The Ripple Effect of Connecting

A simple gesture can make a significant impact.


A well-known quote widely attributed to Mother Theresa is, “I alone cannot change the world, but I can cast a stone across the waters to create many ripples.” It’s not clear if she actually said that, but the intention behind those words are instructive to leading, nonetheless. Our interactions matter, regardless of how insignificant they may seem in the moment, and we oftentimes don’t realize the impact the simplest act can make.

I saw a news segment earlier this year titled “Mr. Bill’s Village,” which can be found at It’s the story of Bill, a man in Cabot, Ark., who walked five miles each direction—two hours round trip—to his overnight shift at a local retailer. A couple of years ago, a woman named Christy saw Bill walking and offered him a ride. That’s when she learned he’s legally blind, and walking is his only way to get around town. After that, she began driving him whenever she could.

But she wasn’t always available, so she started a Facebook group called Mr. Bill’s Village in hopes that a few people in the community would offer him a ride when possible. The Facebook group exploded and now has more than 6,000 followers. Residents around Cabot help Bill get around nearly every day. But what is even more inspiring is that such a simple gesture created a domino effect of goodwill and friendship—a sense of a community that cares. 

There has been a lot of discussion about the leadership skills of the future and what will be required of all of us to navigate a viable path forward. It’s true we will need to learn about AI and leveraging capital and resources in new ways. We have to be smarter, faster and more agile. But I would also suggest that we are still in a business in which people matter, relationships matter, and they require we never lose sight of our own humanity.

Bill’s story is one reminder of that power—a kind gesture that turned into much more. Small actions can help turn the tide on a dark day, help us address a problem we are trying to solve or lead to the next step in a career. It’s the handwritten thank-you card you never expected, or taking time to check in with a team member or listening carefully to someone when we ask, “how are you?” Simple acts can help someone smile and be reminded we are not alone in this work. And perhaps unexpectedly, they inspire others to do the same in their own interactions, creating momentum that can impact a team, or a department, or perhaps even an organization or entire community.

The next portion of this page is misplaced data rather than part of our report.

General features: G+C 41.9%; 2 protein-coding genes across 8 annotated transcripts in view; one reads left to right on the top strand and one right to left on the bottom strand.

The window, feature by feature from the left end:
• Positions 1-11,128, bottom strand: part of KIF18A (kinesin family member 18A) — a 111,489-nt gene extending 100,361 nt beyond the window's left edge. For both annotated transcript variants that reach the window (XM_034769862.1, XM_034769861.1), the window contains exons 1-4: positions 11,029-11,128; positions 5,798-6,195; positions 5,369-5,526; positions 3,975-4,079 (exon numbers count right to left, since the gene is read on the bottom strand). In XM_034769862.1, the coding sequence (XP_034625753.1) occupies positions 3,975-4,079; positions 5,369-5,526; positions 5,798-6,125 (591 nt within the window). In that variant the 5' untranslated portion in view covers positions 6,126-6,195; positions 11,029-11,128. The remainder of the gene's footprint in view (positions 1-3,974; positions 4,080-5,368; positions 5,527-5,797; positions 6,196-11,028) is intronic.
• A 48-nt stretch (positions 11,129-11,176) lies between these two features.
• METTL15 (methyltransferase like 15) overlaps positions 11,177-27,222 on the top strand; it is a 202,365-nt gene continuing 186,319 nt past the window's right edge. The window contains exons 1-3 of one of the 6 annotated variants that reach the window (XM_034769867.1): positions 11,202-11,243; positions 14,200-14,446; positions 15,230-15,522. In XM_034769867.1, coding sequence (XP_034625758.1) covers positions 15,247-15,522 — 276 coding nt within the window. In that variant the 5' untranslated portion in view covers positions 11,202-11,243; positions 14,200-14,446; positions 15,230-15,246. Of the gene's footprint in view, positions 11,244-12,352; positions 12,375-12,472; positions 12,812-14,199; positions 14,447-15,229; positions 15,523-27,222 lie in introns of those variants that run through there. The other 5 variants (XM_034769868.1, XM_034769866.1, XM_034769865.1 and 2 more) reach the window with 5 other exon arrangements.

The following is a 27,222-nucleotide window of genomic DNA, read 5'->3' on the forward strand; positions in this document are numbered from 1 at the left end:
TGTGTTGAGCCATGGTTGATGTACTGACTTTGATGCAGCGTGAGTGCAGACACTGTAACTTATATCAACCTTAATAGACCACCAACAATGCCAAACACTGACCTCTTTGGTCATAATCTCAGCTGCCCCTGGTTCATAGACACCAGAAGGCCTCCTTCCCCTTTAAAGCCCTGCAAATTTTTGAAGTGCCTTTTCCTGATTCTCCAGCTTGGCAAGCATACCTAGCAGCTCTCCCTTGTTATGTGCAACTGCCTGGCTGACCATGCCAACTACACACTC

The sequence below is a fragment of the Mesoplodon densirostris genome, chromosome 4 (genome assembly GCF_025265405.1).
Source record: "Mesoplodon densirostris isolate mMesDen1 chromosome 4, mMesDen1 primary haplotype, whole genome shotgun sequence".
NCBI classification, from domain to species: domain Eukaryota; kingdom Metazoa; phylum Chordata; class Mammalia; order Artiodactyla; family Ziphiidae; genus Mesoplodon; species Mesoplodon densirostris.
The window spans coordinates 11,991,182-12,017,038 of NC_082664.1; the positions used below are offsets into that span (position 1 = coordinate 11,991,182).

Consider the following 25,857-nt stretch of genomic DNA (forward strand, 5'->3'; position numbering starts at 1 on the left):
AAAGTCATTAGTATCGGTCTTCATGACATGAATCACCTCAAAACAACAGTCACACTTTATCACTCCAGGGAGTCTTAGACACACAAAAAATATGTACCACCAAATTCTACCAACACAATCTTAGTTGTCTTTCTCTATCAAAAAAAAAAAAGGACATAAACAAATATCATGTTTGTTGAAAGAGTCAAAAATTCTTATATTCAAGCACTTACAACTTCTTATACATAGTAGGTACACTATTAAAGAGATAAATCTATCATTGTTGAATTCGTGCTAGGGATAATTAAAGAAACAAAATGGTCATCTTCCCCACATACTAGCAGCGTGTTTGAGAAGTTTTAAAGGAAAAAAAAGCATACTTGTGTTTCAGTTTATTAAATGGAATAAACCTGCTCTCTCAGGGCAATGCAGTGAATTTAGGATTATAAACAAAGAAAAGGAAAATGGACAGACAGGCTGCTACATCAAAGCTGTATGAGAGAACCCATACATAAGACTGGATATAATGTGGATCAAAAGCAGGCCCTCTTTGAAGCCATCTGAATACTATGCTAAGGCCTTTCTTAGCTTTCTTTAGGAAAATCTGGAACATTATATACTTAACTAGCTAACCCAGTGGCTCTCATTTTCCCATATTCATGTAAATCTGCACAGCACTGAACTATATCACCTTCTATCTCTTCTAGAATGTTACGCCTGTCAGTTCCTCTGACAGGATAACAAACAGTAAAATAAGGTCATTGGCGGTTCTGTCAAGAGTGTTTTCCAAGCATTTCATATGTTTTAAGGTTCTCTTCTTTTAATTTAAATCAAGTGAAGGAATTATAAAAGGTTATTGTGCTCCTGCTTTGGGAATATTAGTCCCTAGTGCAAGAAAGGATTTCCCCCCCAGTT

No doubt you have many stories to celebrate that come from the caregivers and other members of your workforce to comfort patients, families or colleagues. Having just finished our 2024 Congress on Healthcare Leadership, I am equally struck by the ripple effect of our community. For example, the volunteers who review resumes or provide advice to a student to help them advance in our field. Or the casual encounters that happen in the elevator, in the hallway or at a session that may lead to something more.

Within ACHE, peer-to-peer connections are our most powerful recruiter, and through others they can create a ripple effect to support those around us. I’ve heard so many stories about how someone met their next boss, was inspired to be a Fellow or was encouraged to attend a local event. I have gotten personal notes from attendees about how the speakers and sessions at Congress allowed them to find renewal or hope—turning a challenge into an opportunity. Our community is alive with support.

There is a lot of talk about mental health and the loss of our connections to each other. We are losing ground in the battle of our own social capital. As a community of leaders, we each have the power to pay it forward—to help someone. Informal gestures such as handwritten notes, a smile in an elevator, or celebrating wins and sharing something positive on social media are just some examples. More formal gestures matter, too, such as mentoring or sponsoring a rising star. What is most important is not the channel you adopt, it’s the intentionality of connecting to those around us. To tune in, not out.  

I am proud to be part of a community that practices and values this sort of leadership. And I encourage all of you to remember the power you hold in your everyday world through your own interactions—the kind that can produce a ripple effect that will affect you and others for the better.

“Just as ripples spread out when a single pebble is dropped into the water, the actions of individuals can have a far-reaching effect.”—Dalai Lama

Deborah J. Bowen, FACHE, CAE, is president/CEO of the American College of Healthcare Executives (